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Lengthy Texas cornerback joins Notre Dame class of 2024

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Maybe Benjamin Morrison and Jaden Mickey will be anomalies, but if they are precedent-setters, then Notre Dame may have snagged another unheralded but promising cornerback with the Saturday afternoon commitment of consensus three-star Leonard Moore (Round Rock High School; Texas).

Moore also holds scholarship offers from Oregon, TCU and Vanderbilt, to name a few. In total, he has offers from six schools in the Pac-12, three in the Big 12, two in the SEC and one in the ACC, an intriguing widespread array from someone not yet lighting recruiting rankings on fire.

At 6-foot-2, Moore should have the length to become a physical cornerback, one perhaps more in the mold of current Notre Dame fifth-year cornerback Cam Hart than the rising sophomore Morrison.

Moore’s highlight reel starts with a few interceptions, naturally, and a punt return. Pass breakups are not necessarily the most enthralling of film. But then he sheds a block to force a fumble and soon defends a back-shoulder throw with ease. Moore is clearly a playmaker, particularly given no level of Texas football should be scoffed at. He intercepted three passes, forced two fumbles and broke up four passes in 2022 as a junior.

He readily anticipates routes and when needed funnels his man as the defensive design demands.

Moore runs track, as well, with decent 200-meter times in the low 23-second range.

The eighth commitment in the class of 2024, Moore is the second defensive back, joining consensus three-star cornerback Karson Hobbs (Archbishop Moeller; Cincinnati). While team recruiting rankings are thoroughly premature more than 10 months before anyone can officially sign, thoroughness demands mentioning that Notre Dame’s class is currently ranked No. 2 in the country behind only Georgia with 10 commitments.

RELATED READING: An early look at Notre Dame’s seven commits in the class of 2024, including QB CJ Carr

A cursory look at the depth chart suggests Moore could have an avenue to early playing time in South Bend. Hart likely will move on to the NFL after the 2023 season, a shoulder injury tipping the scales toward returning this offseason. Aside from him, the only cornerbacks with experience on the Irish roster are Morrison and Mickey and rising senior Clarence Lewis. Any of the four young cornerbacks that do make an impression in 2023 will effectively be on equal footing with Moore.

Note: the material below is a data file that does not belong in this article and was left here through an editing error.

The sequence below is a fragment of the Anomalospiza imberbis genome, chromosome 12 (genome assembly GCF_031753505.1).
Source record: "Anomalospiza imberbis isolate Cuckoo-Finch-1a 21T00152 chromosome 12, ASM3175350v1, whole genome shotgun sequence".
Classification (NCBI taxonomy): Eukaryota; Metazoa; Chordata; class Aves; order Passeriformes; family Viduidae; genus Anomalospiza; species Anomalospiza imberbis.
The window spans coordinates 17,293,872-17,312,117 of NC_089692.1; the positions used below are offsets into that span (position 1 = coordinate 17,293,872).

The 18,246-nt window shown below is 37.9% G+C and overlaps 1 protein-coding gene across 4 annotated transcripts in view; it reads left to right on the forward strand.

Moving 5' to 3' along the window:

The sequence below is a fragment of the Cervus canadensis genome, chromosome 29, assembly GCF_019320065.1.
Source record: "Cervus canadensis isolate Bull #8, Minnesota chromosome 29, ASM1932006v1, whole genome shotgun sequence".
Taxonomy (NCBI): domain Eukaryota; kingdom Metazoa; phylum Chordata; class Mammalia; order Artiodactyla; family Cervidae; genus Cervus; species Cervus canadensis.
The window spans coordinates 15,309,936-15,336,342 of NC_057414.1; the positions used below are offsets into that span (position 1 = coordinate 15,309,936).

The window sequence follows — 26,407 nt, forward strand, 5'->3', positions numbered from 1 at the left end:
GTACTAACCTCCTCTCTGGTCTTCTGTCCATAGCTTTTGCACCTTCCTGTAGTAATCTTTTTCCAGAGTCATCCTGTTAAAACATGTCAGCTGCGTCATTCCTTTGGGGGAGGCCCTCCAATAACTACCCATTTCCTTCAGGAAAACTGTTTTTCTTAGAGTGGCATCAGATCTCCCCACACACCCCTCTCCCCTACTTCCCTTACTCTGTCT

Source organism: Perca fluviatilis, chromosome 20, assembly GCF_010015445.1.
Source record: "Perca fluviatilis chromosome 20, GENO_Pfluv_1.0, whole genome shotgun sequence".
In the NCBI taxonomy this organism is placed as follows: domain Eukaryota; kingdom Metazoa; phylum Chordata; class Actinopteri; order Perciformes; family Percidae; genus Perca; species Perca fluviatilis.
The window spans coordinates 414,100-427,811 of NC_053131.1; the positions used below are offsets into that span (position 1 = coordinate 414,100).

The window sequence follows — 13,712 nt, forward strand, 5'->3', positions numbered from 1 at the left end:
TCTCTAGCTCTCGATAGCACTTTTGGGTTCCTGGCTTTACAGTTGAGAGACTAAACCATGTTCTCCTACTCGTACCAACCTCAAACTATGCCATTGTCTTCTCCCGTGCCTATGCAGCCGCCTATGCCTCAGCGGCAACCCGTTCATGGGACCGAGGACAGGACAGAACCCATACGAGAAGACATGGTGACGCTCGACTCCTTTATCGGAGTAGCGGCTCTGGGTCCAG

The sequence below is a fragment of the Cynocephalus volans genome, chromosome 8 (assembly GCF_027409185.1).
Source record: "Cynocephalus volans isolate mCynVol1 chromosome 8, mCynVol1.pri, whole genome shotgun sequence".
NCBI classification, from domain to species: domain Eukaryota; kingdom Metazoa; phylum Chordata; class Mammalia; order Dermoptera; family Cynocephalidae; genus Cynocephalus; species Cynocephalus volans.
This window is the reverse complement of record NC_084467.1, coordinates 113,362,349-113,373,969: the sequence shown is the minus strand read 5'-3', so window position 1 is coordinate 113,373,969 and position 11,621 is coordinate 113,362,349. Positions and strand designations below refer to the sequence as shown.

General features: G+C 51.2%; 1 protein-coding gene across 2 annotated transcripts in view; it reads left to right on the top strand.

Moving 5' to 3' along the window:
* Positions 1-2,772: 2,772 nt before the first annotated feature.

Reports: Tommy Rees heads to Alabama after 10 total years at Notre Dame

COLLEGE FOOTBALL: APR 23 Notre Dame Spring Game
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If you can’t beat ‘em, join ‘em.

Tommy Rees will leave Notre Dame to do just that, heading to be the offensive coordinator at Alabama, according to reports Friday afternoon. Nick Saban and the Tide denied Rees a national championship as a player in 2012 and a title game appearance as an offensive coordinator in 2020.

The South Bend Tribune‘s Mike Berardino first reported Rees’s decision, coming a day after reports initially surfaced that Rees was Alabama’s preferred choice for the gig, and he had flown to Tuscaloosa to consider the position.

Those unbeaten regular seasons, along with one in 2018 as the Irish quarterbacks coach, were the high points of Rees’ total of a decade with the Notre Dame football program. Like his former head coach, he will now head to the SEC chasing a higher peak.

Of course, Rees spurned Brian Kelly’s invite to join him at LSU last winter, instead memorably telling the Irish offensive players, “I’m [bleepin’] staying,” setting the tone for the first week of Marcus Freeman‘s tenure as Notre dame head coach.

RELATED READING: Tommy Rees turns down Brian Kelly’s LSU overture and will remain at Notre Dame